PYTHON get mail sending time

Today, I continued to pile on the hill where I wrote it.

The problem is as follows: use python to get the sending time of mail.
CSDN is a bad place: Daniel basically doesn't have it. If there is Daniel, he doesn't care to solve this problem.

python has a module email, but it does not encapsulate the function of obtaining time.
Encapsulates only the function to get the header.
Then I thought to make do with it:

This is a standard header:

Date: Tue, 30 Jul 2013 16:53:17 +0800
Received: from (unknown [])
    by (NewMx) with SMTP id 
    for <>; Tue, 30 Jul 2013 16:53:16 +0800
X-QQ-SSF: 00500000010000010rF000C1040000r
X-QQ-mid: mx38t1375174396thkz17254
Received: from ( [])
    by (Postfix) with SMTP id 515EF798060
    for <>; Tue, 30 Jul 2013 16:53:16 +0800 (CST)
From: =?UTF-8?B?YmFpZHU=?=<>
To: =?UTF-8?B?aG9uZ3RlbnpvbmVAZm94bWFpbC5jb20=?=<>
Subject: =?UTF-8?B?55m+5bqm5LqR6YCB5L2gMTAwR+WtmOWCqOepuumXtOmAmuefpQ==?=
MIME-Version: 1.0
Content-Type: text/html;
Content-Transfer-Encoding: base64

Get the Date function with the get function of mail and get it successfully


Let's take a look at the reasons:

What I got was

Date: Tue, 30 Jul 2013 16:53:17 +0800

Then the function get Date returns me the data Tue before the comma.
Got a week's information.
What's the use of a week??????

Tear the script by hand. Regular matching starts.

The first step. Get mail.

The second step is to splice the mail

The third step is to encode the file as UTF-8, and the error mode is replace (no matter what the encoding is, it's ok if the English is not garbled anyway)

Step 4: regular matching time.

The fifth step is to convert the time format.

Get time successfully.

Those who don't have a little ability don't have to look down. It's not difficult for those who have programming ability. It's a headache for Xiaobai (I have a headache for everything I write)

Get an email: use python's poplib module.

    p = poplib.POP3_SSL(pop3server)

Among them, the server address, user and password are all configured.


mail = p.retr(100)[1]

Get an email with sequence number 100.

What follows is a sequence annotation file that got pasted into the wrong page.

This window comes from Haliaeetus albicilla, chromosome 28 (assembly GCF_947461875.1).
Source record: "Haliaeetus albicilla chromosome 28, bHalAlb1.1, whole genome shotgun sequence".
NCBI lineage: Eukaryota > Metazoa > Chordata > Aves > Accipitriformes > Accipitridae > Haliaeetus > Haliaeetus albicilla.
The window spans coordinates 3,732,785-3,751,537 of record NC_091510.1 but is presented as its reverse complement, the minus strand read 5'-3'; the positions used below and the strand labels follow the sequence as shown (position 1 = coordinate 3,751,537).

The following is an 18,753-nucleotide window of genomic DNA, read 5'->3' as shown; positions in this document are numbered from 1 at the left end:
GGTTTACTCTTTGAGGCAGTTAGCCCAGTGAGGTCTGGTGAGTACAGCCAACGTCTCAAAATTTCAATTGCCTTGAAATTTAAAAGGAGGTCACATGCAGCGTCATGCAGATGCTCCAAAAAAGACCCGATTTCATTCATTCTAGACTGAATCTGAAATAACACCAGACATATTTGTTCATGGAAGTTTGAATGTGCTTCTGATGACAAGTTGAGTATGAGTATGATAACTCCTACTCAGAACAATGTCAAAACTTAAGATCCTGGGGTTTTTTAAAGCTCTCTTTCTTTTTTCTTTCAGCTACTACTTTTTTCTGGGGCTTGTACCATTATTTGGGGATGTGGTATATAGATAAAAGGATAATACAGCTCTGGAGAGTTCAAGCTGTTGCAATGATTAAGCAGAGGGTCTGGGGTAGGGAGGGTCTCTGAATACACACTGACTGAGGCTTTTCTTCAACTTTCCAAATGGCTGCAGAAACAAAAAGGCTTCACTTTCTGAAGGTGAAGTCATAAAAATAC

Since the email module does not have this function, it is not needed. Tear it by hand.
This module obtains the format of bytes, so it needs to use b '\ n' to splice. You can get all the contents of the message. If you are too lazy to handle it, you can get the email header directly. Index value should be 0

mail = b'\n'.join(mail)

Now the file is in bytes mode for transcoding.
Convert to UTF-8 format. If it is in GBK format, Chinese will be garbled.
If you don't want to mess with the code, you need to write try... except... If you just get the time, you don't need it.
Error set to replace.

mail = mail.decode('UTF-8', errors='replace')

Then, perform regular matching on the time string date: Tue, 30 Jul, 2013 16:53:17 + 0800.

Normal people will not use this time format, so after regularization, we need to carry out secondary processing and replace it with our commonly used format.

def add_time(mail):
        mail = mail.decode('UTF-8', errors='replace')
        get_date ='Date:\s([A-Za-z]{1,3}),\s([0-9]{1,2})\s([A-Za-z]{1,3})\s([0-9]{1,4})\s([0-9]{1,2}):',
    except Exception as e:
    return '{}-{}-{} {}Time'.format(, str(list(calendar.month_abbr).index(,str(,

Pay attention to some details: because the obtained month uses enumeration and is a number, it must be converted into text before filling.
Or build a table to map.

In this way, the acquired time becomes:

2013-10-12 11 Time

Of course, I only got part of the time, and I ignored the rest.

Some details:

If it is an email sent by China, there is usually + 0800, indicating that we are in the time zone of Dongba district. If it is foreign mail or some system settings are wrong, it is not necessarily Dongba District, so try not to regular match + 0800

Regular matching has a feature: if no text is obtained, its return value is NULL, and NULL does not support the function of GROUP. Therefore, we need to write a fault handling module. Otherwise, this function will crash and exit directly.
The second is: most emails are in line with this time module, but if they are generated by direct operation function, they may not meet the function of this time module, so they cannot be obtained.
If you can't get it, write a fault handling and return a value, or write a regular for the corresponding module.
Third, if the datetime module does not obtain formal data, there will be a BUG that cannot be found in the index, and a BUG without the thirteenth value in the index will be returned.

This is the sending time in the email (because the sending time comes first).
Match the time and save it in EXCEL.

Keywords: Python

Added by dandare on Tue, 08 Mar 2022 02:56:05 +0200